Long stretches of introspective narrative are punctuated by lively travelogues that span from Italy to England, alongside picaresque anecdotes of real icons of the Russian canon. For example, Ugrešić chronicles butterfly-hunting journeys taken by Nabokov, his wife, and their largely unknown driver (Dorothy, a Russian-language student of the master who volunteered to take them cross-country in the trip that was precursor to Lolita), and whose embarrassing self-exposure at the Grand Canyon resulted in one of Nabokov’s greatest discoveries. Ugrešić also writes about the complicated histories of revolutionary minds like Boris Pilnyak and Doivber Levin and their connections to her own ancestry. If these figures’ names do not ring even the faintest of bells from your literature classes, you’re not alone—'footnotes' to literary history they are, and Ugrešić (and her narrator) are on a quest in Fox to exhume them from their historical catacombs and understand their forgotten legacies. These stories are inherently fox-y in disposition, for much of the chaos and suffering endured by the narrator on her escapades is the result of deceit and betrayal, both political and artistic ... By the end of Fox, Ugrešić has convinced us that the act of navel-gazing can be universe-gazing; the stories she presents with such uncanny self-awareness are not a curse on her tribe, but rather the thing that allows us to better see the ur-story of our collective tribe, wherein the chronicles of our deceitful ways can be both unnerving and enlightening.
Translators Ellen Elias-Bursać and David Williams have succeeded in carrying over this writer’s pokerfaced humor and love of irony. The book’s episodic chapters follow the rootless narrator on expeditions (sometimes to attend writing conferences) to Japan, Moscow, Naples, rural Croatia and all across England. Her voyages mingle with sketches of writers like Boris Pilnyak and Vladimir Nabokov, which explore these artists’ lifelong work of self-mythologizing. Ms. Ugrešić's self-portrait is equally elusive. At one point she discusses the foxes who haunt the streets of London, and in the image of that contradictory creature—a lover of solitude who lives in the thick of a big city—we have a glimpse of this rare and inimitable author.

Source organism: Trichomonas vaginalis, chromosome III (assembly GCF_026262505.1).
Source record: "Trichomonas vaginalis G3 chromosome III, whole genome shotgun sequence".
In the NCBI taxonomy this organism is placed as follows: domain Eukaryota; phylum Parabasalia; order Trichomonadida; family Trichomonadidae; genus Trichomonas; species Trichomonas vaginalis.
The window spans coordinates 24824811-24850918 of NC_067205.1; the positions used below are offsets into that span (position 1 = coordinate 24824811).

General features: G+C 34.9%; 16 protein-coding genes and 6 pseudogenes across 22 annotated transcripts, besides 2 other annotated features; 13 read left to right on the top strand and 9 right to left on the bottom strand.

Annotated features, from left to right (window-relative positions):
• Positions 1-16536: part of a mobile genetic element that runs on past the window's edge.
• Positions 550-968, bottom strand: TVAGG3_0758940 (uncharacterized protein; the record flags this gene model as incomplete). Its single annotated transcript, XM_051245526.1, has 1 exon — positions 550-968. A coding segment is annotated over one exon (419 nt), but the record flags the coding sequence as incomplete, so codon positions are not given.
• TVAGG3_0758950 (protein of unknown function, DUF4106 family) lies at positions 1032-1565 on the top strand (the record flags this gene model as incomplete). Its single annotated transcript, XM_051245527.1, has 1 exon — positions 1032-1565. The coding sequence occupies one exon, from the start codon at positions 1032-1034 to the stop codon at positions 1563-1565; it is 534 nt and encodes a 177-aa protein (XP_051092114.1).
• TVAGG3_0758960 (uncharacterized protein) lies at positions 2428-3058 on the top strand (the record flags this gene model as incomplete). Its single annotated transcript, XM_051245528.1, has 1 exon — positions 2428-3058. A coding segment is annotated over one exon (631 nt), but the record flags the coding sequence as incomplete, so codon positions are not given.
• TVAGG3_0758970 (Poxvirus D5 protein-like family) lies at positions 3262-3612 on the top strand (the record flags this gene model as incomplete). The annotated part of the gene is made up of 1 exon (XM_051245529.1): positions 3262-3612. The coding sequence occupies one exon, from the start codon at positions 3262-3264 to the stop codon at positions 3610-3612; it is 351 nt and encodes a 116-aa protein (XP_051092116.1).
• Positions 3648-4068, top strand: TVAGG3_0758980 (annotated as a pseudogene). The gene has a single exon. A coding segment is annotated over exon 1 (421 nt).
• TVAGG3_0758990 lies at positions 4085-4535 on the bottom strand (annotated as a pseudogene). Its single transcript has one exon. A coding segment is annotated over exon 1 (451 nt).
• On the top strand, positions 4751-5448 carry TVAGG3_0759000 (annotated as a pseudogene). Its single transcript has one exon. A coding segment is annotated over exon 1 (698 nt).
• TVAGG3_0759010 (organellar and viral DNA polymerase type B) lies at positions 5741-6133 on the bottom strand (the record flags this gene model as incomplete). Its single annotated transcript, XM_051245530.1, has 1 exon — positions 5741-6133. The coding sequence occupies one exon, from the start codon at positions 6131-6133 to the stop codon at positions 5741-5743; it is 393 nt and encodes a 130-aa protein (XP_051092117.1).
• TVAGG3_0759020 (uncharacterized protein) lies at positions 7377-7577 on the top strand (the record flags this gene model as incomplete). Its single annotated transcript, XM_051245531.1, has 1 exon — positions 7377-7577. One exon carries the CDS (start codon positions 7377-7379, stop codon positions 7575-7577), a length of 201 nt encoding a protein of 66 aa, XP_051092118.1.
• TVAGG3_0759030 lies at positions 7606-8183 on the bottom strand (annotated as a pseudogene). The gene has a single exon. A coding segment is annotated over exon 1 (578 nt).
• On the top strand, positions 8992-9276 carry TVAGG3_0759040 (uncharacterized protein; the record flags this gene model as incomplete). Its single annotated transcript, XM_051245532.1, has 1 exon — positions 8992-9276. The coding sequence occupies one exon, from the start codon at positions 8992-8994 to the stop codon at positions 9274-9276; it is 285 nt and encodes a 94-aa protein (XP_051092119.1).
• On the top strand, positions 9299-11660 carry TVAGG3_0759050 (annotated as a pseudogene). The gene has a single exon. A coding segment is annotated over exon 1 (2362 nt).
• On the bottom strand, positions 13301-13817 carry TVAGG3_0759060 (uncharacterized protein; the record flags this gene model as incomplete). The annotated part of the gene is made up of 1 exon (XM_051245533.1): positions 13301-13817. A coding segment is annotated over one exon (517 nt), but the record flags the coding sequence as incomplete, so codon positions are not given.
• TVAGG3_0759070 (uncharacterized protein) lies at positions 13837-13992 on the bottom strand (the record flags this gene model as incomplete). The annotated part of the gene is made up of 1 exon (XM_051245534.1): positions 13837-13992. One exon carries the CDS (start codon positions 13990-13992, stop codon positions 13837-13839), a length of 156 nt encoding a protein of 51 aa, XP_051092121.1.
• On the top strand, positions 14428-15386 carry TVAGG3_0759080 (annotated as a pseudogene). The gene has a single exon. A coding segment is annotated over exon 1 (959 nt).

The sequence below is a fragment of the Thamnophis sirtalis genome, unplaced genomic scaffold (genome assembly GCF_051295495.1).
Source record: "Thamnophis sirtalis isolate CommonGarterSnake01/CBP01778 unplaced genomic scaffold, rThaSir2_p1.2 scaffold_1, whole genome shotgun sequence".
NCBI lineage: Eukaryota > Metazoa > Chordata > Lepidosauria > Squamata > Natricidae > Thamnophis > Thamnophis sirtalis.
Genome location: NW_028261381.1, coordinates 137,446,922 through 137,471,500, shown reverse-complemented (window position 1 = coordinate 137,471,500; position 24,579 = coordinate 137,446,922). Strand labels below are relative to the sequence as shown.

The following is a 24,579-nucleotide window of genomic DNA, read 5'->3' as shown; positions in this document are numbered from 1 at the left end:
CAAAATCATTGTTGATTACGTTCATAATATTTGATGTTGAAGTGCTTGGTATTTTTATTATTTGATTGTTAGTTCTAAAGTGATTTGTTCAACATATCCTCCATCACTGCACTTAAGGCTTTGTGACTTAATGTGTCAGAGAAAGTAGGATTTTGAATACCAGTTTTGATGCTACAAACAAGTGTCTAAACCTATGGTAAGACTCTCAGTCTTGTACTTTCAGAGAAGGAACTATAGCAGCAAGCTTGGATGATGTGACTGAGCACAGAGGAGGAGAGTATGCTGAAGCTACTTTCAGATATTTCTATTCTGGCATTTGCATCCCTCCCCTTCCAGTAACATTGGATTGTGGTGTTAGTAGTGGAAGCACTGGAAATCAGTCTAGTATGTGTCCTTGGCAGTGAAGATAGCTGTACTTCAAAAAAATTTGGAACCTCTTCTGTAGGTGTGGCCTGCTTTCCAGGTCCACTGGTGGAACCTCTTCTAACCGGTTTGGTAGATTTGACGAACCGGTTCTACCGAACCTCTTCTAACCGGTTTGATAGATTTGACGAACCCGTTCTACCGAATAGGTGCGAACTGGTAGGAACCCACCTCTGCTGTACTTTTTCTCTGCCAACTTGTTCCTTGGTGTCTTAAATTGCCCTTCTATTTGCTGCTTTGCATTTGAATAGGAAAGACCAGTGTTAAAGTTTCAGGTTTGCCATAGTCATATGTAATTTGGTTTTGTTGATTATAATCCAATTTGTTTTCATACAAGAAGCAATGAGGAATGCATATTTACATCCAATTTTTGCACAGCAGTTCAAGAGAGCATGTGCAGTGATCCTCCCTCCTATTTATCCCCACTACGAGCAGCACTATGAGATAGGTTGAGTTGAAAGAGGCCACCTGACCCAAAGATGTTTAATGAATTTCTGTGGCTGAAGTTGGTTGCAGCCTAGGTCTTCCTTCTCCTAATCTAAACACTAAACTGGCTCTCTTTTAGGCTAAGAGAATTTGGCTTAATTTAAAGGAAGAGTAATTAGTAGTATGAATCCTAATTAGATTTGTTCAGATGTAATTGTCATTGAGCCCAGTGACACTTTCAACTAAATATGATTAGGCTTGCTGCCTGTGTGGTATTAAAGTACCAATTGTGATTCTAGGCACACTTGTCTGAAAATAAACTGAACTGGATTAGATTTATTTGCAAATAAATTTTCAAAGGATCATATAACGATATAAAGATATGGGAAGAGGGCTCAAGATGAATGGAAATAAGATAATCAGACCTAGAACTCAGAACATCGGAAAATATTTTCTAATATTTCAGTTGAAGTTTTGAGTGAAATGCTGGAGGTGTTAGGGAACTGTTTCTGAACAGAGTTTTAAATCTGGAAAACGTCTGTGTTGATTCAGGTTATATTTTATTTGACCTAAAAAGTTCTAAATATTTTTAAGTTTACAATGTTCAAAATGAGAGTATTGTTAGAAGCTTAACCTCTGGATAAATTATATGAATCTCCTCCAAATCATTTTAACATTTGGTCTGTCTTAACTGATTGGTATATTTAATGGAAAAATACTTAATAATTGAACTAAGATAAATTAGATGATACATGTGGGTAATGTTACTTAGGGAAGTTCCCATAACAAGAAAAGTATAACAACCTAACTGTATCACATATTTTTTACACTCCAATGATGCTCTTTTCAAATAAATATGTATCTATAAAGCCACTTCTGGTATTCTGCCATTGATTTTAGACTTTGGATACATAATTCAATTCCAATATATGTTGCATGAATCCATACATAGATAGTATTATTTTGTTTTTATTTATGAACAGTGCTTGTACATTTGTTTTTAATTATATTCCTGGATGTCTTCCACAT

Like Borges’s forking paths, the narrator’s tale meanders, its six parts marked by digression, disruption, and footnotes. Conflating the real and the imagined to problematize both, drawing epigraphs from Brodsky, Bulgakov, Nabokov, a fictional author, a Hollywood movie, and a Bulgarian folk song, Ugrešić’s globe-trotting novel investigates many of her trademark issues: the migrant’s plight, cultural commodification, the curse of nationalism, and the whitewashing of history ... In her story about how stories come to be written, Ugrešić, another fox, has shaped a 'truthfulness' that embodies the power of art.
Rising action, climax, and such plainly don’t interest Ugrešić, no more than they did W.G. Sebald, an obvious model for these accumulating drifts of meditation. The displaced Croatian, however, has a more spritely feel than the displaced German; she allows for more dialog, some of it crackling ... it shows the care taken by translators Ellen Elias-Bursać and David Williams. The novel’s feminist jabs all deliver a decent poke, and at times I thought of Dorothy Parker with a Ph.D. in Comparative Literature ... clever as the reiterations can be, their consistency can wear you out. How many times do we need to be shown that the artist’s lot is moil and that the powerful would rather see her or him dead? Thus a crucial element to this text’s success—it’s a startling and seductive piece of work, overall—is the one section that refrains from constantly refracting experience through the prism of high culture.
Even at her most straightforward, Ugrešić is a sly storyteller, and here she is using every trick in the postmodernist playbook. Indeed, there are moments when it seems like she’s pulling a fast one even when she isn’t ... Brilliant and laugh-out-loud funny.